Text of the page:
Career Opportunities For New CPAs As Personal Financial
by Kevin J. Sigler, PhD, CFP
New CPAs entering into public accounting firms have an outstanding
opportunity to perform personal financial planning for clients, in addition
to traditional accounting services. The market for financial planning
services in the area of tax planning and estate planning, as well as the
coordination of investment and retirement planning, is growing; it is
a natural niche for CPAs. The market in these areas will be expanding.
Baby boomers are moving into middle age, planning for retirement, and
standing in line to inherit money from their parents in the coming years.
The public perception of CPAs, as having expertise and integrity, gives
them an edge over the competition in providing financial planning services;
if they properly market themselves, CPAs will be in position to dominate
this line of business.
The amount of wealth that will be transferred from parents
to children (baby boomers) over the next 5 to 20 years in the United States
is staggering. Nearly $1 trillion will change hands by the turn of the
century, and almost $5 trillion will be transferred by the year 2016.
Retirement planning and estate planning is also becoming
more important to the general public, since most employees who have a
retirement plan are today involved in some type of plan that places the
burden on them to choose the vehicle for investment. This is unlike the
traditional pension plan that many U.S. employers have offered in the
past. The traditional pension plan offered by an employer calculates the
payout of retirement income to the participant based on a set criteria,
such as time of service and the amount of salary drawn during employment.
Today, employees are involved in such retirement plans where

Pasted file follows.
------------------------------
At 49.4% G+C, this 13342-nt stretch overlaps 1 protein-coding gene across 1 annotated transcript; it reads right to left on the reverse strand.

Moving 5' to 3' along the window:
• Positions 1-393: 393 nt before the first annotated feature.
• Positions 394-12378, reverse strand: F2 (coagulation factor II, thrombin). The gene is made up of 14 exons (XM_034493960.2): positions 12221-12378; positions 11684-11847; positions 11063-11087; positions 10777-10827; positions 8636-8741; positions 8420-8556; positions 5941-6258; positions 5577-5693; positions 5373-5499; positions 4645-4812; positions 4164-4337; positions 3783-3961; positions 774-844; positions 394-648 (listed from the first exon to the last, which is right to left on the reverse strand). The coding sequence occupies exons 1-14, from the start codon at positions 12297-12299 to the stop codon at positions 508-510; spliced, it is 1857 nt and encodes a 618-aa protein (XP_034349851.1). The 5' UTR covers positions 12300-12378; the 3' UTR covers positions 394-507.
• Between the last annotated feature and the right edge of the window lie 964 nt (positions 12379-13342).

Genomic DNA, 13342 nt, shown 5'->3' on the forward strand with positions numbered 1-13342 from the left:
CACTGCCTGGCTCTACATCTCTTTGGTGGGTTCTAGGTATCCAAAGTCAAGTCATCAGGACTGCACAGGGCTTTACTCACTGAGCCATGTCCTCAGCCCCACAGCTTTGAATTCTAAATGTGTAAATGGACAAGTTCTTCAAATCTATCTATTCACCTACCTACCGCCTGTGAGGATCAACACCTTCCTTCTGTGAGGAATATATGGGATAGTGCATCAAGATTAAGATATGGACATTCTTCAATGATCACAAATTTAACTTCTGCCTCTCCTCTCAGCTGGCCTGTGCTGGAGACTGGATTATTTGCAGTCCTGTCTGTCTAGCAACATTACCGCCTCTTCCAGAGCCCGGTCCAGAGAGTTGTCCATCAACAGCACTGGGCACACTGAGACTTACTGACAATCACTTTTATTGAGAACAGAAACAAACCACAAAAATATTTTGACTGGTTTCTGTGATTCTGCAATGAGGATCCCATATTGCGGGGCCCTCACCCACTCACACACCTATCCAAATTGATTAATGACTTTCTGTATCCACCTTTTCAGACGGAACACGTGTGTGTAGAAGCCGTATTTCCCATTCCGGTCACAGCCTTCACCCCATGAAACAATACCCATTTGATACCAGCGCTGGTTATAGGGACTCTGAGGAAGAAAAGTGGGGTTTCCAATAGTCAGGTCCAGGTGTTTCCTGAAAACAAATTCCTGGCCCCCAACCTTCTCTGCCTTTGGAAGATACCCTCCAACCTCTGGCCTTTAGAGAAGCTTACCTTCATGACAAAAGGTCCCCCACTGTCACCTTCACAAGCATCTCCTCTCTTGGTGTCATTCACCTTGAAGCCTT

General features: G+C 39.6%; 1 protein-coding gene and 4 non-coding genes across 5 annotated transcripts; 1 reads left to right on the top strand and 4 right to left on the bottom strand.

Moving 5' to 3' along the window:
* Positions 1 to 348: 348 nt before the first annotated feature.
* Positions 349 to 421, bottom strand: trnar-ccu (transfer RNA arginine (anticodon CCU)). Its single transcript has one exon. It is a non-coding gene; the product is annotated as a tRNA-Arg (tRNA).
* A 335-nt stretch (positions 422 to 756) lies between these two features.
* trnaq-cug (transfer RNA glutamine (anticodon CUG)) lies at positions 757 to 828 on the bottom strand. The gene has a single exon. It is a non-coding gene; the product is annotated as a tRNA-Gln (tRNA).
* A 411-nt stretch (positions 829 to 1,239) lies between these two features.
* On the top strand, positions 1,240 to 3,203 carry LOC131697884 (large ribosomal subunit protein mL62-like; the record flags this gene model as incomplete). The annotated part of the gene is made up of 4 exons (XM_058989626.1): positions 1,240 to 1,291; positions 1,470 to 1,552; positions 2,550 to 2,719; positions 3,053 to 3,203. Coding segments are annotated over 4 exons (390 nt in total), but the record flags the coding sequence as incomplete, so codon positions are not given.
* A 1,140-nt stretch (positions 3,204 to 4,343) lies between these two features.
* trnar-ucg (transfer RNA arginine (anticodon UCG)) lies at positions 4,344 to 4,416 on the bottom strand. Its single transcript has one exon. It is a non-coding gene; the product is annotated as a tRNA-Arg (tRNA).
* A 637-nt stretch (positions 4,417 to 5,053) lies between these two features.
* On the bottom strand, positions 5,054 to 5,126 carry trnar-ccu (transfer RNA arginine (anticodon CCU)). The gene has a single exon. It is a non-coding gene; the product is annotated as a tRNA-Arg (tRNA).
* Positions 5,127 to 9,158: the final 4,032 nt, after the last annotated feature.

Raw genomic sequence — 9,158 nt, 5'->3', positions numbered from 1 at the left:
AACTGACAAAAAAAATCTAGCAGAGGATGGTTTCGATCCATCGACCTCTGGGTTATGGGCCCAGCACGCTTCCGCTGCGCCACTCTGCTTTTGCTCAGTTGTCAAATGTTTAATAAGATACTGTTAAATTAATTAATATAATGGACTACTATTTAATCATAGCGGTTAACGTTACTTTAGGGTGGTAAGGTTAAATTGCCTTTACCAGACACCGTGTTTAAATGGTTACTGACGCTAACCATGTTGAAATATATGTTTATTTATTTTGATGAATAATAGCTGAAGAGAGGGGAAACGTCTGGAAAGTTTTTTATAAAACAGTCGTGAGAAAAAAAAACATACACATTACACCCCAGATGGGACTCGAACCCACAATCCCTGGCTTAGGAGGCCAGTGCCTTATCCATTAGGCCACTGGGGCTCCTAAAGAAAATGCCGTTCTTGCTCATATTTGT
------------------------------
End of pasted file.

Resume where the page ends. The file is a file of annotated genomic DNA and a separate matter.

once vesting requirements are met, the money invested for the participants
will actually become theirs and part of their estate. Given the nature
of these type plans, the amount of retirement income yielded by them will
be based on how well the investments of the plan fair before and after
retiring. Therefore, retirement plan participants many times have the
task of managing their own retirement funds and must choose investment
vehicles for the money.
The 401(k) plan is one such plan where the participants
choose their own investment vehicles among a variety of choices. The retirement
plan accumulates equity for retirement based on the contribution of the
employee (and employer) and the performance of the plan's investments.
In addition, these kinds of retirement plans allow the participants, after
leaving their employer, to roll the vested value of the plans into Roll-Over
IRAs and direct the money themselves.
In many cases, it is up to the individual to choose his/her
investment strategy in order to build for retirement. They are faced with
complex decisions that lead them to seek advice from personal financial
planners. This situation has and will continue to present an opportunity
for CPAs to perform financial planning for individuals, in addition to
handling the accounting needs of their clients.
Perception Of CPAs As PFPs
The public appears to prefer that a CPA performs their individual
financial planning over others. According to survey results by Chesser,
Moore, and Sakarda (Consumer Attitudes About Accountants as PFP Providers,
Journal of Accountancy, June 1996), individuals choose PFP services from
CPAs because CPAs know their clients and understand their goals; they
stay informed about tax matters; and they serve as an objective party